A series of varieties of mathematical theories of language emerged such as Biolinguistics, Bioinformatics, and systems biology. They all interpret and investigate genetic structures in the light of linguistic categories as quantifiable sets of signs[10-12] and use statistical methods and algorithms to identify genetic sequence orders.

An emerging hybrid of information-theoretical aspects of nucleic acid language is synthetic biology. Its theoretical assumptions clearly derive from systems biology and information theory and generally from a mathematical theory of language. Proponents of synthetic biology want to deconstruct complex biological systems into its parts and artificially reconstruct and even evolve biological systems[13]. This kind of artificial molecular design could serve as an appropriate tool in genetic engineering for, e.g., new vaccines, immune functions, etc. This rather mechanistic concept depends on syntax structure identification that represents meaning/function. The context-dependent epigenetic imprinting which represents a deep grammar hidden in the superficial grammar of nucleic acid sequences is not the focus of synthetic biology approaches. In contrast to predominant genetic engineering synthetic biology tries to construct complex biological systems which are then subject to selection processes. They are expected to be mutation-resistant in a certain sense.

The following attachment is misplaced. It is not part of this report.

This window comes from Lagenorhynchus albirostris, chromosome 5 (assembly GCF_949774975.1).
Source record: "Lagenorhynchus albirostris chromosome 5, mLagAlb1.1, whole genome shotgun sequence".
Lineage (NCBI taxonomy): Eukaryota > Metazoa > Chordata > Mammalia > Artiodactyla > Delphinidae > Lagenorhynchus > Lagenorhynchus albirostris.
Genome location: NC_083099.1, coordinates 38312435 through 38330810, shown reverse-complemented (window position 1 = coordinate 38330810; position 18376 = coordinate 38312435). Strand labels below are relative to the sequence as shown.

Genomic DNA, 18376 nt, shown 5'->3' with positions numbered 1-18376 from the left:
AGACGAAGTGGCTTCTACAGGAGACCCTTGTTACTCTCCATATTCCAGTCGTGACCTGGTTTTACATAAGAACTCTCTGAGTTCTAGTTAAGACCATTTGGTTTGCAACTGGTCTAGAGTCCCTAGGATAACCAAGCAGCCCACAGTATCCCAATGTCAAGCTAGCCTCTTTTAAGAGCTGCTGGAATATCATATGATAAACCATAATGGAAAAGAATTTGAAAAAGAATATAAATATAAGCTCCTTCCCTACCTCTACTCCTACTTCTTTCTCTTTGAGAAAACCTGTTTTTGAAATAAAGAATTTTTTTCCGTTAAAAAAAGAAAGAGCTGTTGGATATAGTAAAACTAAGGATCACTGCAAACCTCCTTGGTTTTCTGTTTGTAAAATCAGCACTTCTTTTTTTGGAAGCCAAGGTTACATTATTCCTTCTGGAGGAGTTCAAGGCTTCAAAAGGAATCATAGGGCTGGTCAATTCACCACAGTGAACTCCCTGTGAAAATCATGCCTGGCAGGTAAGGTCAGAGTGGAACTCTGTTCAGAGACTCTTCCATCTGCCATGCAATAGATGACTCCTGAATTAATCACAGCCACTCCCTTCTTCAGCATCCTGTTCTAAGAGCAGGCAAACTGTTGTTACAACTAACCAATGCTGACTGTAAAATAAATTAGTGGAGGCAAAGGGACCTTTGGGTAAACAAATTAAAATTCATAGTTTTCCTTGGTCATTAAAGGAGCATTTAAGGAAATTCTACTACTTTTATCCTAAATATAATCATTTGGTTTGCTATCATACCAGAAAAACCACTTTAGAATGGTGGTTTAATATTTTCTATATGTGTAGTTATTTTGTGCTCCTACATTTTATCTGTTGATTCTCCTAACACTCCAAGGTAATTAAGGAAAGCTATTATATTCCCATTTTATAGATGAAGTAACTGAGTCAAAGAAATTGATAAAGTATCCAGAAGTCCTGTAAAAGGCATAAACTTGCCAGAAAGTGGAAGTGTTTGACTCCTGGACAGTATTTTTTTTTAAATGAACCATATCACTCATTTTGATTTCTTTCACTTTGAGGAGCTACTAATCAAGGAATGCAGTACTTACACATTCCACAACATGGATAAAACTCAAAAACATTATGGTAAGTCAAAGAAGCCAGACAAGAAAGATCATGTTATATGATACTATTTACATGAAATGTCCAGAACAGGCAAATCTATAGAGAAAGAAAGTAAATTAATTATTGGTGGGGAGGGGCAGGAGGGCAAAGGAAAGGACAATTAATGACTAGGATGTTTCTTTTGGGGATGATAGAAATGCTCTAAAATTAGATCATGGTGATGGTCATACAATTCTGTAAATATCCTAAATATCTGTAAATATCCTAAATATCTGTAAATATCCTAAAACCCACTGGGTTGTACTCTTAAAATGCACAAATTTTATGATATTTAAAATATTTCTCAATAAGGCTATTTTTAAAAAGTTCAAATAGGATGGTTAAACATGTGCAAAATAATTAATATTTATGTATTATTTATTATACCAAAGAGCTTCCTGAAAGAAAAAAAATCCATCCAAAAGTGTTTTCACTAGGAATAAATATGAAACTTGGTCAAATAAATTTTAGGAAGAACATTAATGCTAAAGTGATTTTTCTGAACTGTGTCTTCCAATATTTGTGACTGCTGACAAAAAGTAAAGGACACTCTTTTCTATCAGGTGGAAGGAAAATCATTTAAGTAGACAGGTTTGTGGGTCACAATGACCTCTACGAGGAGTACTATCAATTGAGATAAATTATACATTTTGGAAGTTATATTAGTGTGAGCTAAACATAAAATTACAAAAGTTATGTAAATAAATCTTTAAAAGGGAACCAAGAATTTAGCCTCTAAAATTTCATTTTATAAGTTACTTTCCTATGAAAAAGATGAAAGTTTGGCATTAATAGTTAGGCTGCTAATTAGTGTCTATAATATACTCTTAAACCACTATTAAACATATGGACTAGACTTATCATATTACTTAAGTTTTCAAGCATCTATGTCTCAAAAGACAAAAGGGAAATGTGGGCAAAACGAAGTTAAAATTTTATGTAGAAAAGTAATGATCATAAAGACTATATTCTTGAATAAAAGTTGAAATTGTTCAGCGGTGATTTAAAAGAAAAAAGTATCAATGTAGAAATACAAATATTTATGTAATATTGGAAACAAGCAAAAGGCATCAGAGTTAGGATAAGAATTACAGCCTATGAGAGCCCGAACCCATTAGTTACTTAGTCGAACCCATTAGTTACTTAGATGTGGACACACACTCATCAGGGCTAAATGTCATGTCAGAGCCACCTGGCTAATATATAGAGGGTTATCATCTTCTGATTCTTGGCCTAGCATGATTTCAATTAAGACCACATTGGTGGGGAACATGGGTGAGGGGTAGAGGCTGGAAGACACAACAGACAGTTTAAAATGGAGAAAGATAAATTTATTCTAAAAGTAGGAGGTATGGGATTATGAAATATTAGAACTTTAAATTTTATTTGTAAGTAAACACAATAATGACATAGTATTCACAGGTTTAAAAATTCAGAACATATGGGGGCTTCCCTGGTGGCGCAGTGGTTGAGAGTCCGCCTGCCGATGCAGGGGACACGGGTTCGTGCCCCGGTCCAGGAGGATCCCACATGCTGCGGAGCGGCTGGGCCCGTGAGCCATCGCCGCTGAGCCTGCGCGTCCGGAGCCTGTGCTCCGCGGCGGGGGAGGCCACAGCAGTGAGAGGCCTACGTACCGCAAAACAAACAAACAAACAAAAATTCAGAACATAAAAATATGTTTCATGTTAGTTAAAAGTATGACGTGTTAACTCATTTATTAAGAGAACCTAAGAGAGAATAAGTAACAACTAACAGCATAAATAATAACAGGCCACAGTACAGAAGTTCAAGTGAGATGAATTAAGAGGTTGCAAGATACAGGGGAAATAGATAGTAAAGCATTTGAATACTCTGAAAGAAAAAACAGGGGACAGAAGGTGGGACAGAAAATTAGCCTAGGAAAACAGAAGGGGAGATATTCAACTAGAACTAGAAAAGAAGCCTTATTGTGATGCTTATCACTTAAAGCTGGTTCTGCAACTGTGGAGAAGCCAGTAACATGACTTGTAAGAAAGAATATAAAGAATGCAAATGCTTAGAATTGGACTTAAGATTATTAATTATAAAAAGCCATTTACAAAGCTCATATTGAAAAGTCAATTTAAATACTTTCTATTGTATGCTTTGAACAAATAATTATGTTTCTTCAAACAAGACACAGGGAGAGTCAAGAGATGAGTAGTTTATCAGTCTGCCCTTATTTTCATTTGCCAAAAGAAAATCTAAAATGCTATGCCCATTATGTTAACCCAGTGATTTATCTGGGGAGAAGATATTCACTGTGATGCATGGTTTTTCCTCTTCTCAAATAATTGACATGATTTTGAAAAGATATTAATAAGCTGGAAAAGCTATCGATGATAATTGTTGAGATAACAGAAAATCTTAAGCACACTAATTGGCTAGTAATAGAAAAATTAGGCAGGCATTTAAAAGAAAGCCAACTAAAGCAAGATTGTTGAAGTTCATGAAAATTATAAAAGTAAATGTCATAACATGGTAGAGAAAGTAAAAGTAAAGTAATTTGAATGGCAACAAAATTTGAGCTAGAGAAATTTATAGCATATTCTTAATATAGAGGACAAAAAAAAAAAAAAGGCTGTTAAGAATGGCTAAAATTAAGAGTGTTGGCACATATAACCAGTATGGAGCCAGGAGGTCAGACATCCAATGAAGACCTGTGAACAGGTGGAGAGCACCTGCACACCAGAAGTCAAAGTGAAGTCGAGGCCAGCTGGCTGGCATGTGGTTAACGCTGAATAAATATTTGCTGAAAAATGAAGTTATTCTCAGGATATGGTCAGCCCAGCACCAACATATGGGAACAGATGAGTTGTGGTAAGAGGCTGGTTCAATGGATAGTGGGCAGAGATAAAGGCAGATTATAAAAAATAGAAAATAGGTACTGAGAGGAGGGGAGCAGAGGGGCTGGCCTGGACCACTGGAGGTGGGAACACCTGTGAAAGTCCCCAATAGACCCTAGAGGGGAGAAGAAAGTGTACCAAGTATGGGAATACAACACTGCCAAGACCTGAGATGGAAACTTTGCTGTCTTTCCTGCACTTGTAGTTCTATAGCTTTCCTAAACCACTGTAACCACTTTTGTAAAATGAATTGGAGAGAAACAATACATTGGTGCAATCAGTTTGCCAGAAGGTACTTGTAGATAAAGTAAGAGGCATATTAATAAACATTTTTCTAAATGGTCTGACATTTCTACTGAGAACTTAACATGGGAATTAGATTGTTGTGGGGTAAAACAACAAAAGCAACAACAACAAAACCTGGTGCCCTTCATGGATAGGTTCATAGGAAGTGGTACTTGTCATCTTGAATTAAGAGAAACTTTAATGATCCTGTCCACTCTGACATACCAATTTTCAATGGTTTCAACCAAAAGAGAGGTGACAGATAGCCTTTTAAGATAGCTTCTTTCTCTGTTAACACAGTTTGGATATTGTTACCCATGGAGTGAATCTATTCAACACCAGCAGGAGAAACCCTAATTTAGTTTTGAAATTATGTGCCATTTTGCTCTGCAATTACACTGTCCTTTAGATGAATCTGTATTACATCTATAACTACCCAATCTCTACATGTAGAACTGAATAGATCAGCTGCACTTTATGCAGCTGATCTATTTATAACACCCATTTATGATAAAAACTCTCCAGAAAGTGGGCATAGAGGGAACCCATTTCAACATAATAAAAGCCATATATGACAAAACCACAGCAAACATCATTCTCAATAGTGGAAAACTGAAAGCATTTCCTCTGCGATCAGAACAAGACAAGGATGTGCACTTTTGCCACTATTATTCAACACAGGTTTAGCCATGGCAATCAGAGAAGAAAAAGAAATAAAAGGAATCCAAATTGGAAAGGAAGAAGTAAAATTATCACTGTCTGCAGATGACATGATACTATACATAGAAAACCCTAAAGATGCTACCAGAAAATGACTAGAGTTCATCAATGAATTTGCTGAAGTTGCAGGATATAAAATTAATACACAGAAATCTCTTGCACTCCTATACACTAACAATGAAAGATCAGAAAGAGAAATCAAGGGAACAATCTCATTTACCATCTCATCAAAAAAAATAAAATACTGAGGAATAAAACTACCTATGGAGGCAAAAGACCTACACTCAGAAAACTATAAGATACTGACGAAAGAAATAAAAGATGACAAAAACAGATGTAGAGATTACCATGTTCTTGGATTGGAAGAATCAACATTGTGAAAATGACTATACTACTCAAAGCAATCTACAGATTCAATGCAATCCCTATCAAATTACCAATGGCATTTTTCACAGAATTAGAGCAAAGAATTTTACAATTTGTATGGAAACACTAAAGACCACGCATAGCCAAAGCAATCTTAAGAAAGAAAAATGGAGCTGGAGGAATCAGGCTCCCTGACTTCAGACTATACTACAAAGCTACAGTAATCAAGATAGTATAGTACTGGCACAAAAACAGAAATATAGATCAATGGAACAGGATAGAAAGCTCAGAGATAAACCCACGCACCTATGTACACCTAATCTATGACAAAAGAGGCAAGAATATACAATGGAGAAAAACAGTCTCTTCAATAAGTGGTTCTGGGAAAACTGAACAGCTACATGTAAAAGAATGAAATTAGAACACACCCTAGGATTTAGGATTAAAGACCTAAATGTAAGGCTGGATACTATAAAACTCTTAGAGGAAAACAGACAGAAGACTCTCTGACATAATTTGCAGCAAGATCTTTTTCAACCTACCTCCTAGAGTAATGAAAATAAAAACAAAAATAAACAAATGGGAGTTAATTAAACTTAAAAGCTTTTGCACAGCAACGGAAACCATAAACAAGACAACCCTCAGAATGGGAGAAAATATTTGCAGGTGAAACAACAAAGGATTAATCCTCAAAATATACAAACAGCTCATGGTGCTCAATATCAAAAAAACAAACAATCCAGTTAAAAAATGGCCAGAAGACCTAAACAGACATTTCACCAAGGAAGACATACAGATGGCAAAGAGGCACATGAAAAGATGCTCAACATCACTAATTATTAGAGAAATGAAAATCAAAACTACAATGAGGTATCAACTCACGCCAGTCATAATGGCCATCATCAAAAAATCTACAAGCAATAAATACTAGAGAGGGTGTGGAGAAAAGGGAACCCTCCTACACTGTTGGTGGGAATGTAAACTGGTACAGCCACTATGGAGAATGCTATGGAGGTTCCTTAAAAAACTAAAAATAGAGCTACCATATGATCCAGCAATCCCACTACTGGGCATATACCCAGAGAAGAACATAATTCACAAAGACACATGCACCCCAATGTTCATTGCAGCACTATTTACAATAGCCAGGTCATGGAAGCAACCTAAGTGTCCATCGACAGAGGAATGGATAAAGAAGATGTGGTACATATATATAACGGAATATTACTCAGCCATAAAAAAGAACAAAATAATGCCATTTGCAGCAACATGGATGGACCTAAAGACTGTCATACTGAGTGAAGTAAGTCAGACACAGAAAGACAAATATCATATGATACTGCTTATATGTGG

The original mainstream assumptions regarding the several mathematical theories of language are still present in concepts, curricula and even the definition of life and animated nature[14,15]. The conviction of an exact science based on exact definitions of scientific sentences in contrast to non-scientific ones is at the basis of scientific communities and their self-understanding[16].

The history of science or even sociology of knowledge evidences the interesting fact that it is still largely ignored that 50 years ago the basis of this world view was shaken to the core. The belief that mathematics was the best tool for depicting the physical reality of matter and natural laws marginalised world views other than mathematical ones[16-19].

In his Unvollständigkeitssatz (incompleteness theorem) Manfred Gödel investigated a formal system converting a meta-theoretical statements into an arithmetical one[20]. He strove to convert the statements formulated in a meta-language into the object language S. This led Gödel to two prominent and critical conclusions: (1) If system S is consistent, then it will contain at least one formally indeterminable sentence. This means that onev sentence is inevitably present that can be neither proved nor disproved within the system; and (2) If system S is consistent, then this consistency of S cannot be proved within S.

The consequence of the incompleteness theorem for the automaton theory of Turing and von Neumann was significant: a machine can principally calculate only those functions for which an algorithm can be provided. Sign-mediated interactions between living organisms in which the meaning of the signs depends on real life circumstances relay on non-formalizable sequence generation, for which no algorithm can be provided. Essential functions of every natural language, such as non-formalizable features are not object of algorithm based calculations. Living organisms are no machines[21].